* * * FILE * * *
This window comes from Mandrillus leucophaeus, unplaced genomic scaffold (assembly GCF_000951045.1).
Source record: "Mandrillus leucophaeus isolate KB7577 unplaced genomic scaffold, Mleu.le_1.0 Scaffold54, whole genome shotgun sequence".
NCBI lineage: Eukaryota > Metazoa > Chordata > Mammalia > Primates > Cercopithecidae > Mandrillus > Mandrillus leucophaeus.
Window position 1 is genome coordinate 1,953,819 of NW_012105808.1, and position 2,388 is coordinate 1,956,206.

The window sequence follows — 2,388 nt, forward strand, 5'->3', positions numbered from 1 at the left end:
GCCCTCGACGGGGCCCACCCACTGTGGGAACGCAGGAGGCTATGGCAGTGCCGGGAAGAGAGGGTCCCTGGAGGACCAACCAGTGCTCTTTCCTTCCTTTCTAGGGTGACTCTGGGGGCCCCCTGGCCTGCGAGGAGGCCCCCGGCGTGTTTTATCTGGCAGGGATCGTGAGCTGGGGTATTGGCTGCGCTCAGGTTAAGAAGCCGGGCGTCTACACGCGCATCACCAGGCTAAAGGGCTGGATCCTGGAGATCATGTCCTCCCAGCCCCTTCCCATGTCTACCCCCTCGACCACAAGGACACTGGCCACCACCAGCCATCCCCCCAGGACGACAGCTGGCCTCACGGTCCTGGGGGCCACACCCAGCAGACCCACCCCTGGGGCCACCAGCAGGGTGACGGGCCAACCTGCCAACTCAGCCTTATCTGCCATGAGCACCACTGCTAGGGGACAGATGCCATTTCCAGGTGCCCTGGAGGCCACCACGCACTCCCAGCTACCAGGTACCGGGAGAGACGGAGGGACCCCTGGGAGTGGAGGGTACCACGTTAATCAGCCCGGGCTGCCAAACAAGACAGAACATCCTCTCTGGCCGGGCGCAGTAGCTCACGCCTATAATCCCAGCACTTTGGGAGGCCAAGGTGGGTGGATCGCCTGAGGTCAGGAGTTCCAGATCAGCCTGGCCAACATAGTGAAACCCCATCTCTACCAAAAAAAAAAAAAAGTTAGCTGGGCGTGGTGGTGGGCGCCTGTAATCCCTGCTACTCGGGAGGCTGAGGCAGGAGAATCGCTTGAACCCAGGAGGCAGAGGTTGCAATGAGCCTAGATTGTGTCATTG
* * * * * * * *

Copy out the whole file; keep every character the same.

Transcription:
This window comes from Mandrillus leucophaeus, unplaced genomic scaffold (assembly GCF_000951045.1).
Source record: "Mandrillus leucophaeus isolate KB7577 unplaced genomic scaffold, Mleu.le_1.0 Scaffold54, whole genome shotgun sequence".
NCBI lineage: Eukaryota > Metazoa > Chordata > Mammalia > Primates > Cercopithecidae > Mandrillus > Mandrillus leucophaeus.
Window position 1 is genome coordinate 1,953,819 of NW_012105808.1, and position 2,388 is coordinate 1,956,206.

The window sequence follows — 2,388 nt, forward strand, 5'->3', positions numbered from 1 at the left end:
GCCCTCGACGGGGCCCACCCACTGTGGGAACGCAGGAGGCTATGGCAGTGCCGGGAAGAGAGGGTCCCTGGAGGACCAACCAGTGCTCTTTCCTTCCTTTCTAGGGTGACTCTGGGGGCCCCCTGGCCTGCGAGGAGGCCCCCGGCGTGTTTTATCTGGCAGGGATCGTGAGCTGGGGTATTGGCTGCGCTCAGGTTAAGAAGCCGGGCGTCTACACGCGCATCACCAGGCTAAAGGGCTGGATCCTGGAGATCATGTCCTCCCAGCCCCTTCCCATGTCTACCCCCTCGACCACAAGGACACTGGCCACCACCAGCCATCCCCCCAGGACGACAGCTGGCCTCACGGTCCTGGGGGCCACACCCAGCAGACCCACCCCTGGGGCCACCAGCAGGGTGACGGGCCAACCTGCCAACTCAGCCTTATCTGCCATGAGCACCACTGCTAGGGGACAGATGCCATTTCCAGGTGCCCTGGAGGCCACCACGCACTCCCAGCTACCAGGTACCGGGAGAGACGGAGGGACCCCTGGGAGTGGAGGGTACCACGTTAATCAGCCCGGGCTGCCAAACAAGACAGAACATCCTCTCTGGCCGGGCGCAGTAGCTCACGCCTATAATCCCAGCACTTTGGGAGGCCAAGGTGGGTGGATCGCCTGAGGTCAGGAGTTCCAGATCAGCCTGGCCAACATAGTGAAACCCCATCTCTACCAAAAAAAAAAAAAAGTTAGCTGGGCGTGGTGGTGGGCGCCTGTAATCCCTGCTACTCGGGAGGCTGAGGCAGGAGAATCGCTTGAACCCAGGAGGCAGAGGTTGCAATGAGCCTAGATTGTGTCATTG